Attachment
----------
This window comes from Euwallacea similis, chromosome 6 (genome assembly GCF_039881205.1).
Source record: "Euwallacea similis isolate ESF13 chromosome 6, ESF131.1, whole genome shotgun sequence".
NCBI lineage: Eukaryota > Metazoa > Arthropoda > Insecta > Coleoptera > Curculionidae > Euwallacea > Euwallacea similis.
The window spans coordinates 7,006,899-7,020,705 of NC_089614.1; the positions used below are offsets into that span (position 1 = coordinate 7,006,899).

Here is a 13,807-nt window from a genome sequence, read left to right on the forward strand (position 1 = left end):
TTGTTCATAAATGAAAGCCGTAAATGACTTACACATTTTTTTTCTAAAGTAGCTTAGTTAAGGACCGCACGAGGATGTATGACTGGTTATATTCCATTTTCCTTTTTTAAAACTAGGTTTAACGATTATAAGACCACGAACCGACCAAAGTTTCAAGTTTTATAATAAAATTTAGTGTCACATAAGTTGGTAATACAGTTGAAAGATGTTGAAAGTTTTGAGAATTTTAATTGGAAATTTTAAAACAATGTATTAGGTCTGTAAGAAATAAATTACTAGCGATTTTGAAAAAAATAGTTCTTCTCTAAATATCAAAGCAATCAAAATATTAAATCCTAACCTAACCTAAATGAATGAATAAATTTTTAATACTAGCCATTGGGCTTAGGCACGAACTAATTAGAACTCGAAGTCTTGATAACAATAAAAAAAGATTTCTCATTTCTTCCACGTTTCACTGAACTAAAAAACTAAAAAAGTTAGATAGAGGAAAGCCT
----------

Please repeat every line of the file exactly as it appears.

This window comes from Euwallacea similis, chromosome 6 (genome assembly GCF_039881205.1).
Source record: "Euwallacea similis isolate ESF13 chromosome 6, ESF131.1, whole genome shotgun sequence".
NCBI lineage: Eukaryota > Metazoa > Arthropoda > Insecta > Coleoptera > Curculionidae > Euwallacea > Euwallacea similis.
The window spans coordinates 7,006,899-7,020,705 of NC_089614.1; the positions used below are offsets into that span (position 1 = coordinate 7,006,899).

Here is a 13,807-nt window from a genome sequence, read left to right on the forward strand (position 1 = left end):
TTGTTCATAAATGAAAGCCGTAAATGACTTACACATTTTTTTTCTAAAGTAGCTTAGTTAAGGACCGCACGAGGATGTATGACTGGTTATATTCCATTTTCCTTTTTTAAAACTAGGTTTAACGATTATAAGACCACGAACCGACCAAAGTTTCAAGTTTTATAATAAAATTTAGTGTCACATAAGTTGGTAATACAGTTGAAAGATGTTGAAAGTTTTGAGAATTTTAATTGGAAATTTTAAAACAATGTATTAGGTCTGTAAGAAATAAATTACTAGCGATTTTGAAAAAAATAGTTCTTCTCTAAATATCAAAGCAATCAAAATATTAAATCCTAACCTAACCTAAATGAATGAATAAATTTTTAATACTAGCCATTGGGCTTAGGCACGAACTAATTAGAACTCGAAGTCTTGATAACAATAAAAAAAGATTTCTCATTTCTTCCACGTTTCACTGAACTAAAAAACTAAAAAAGTTAGATAGAGGAAAGCCT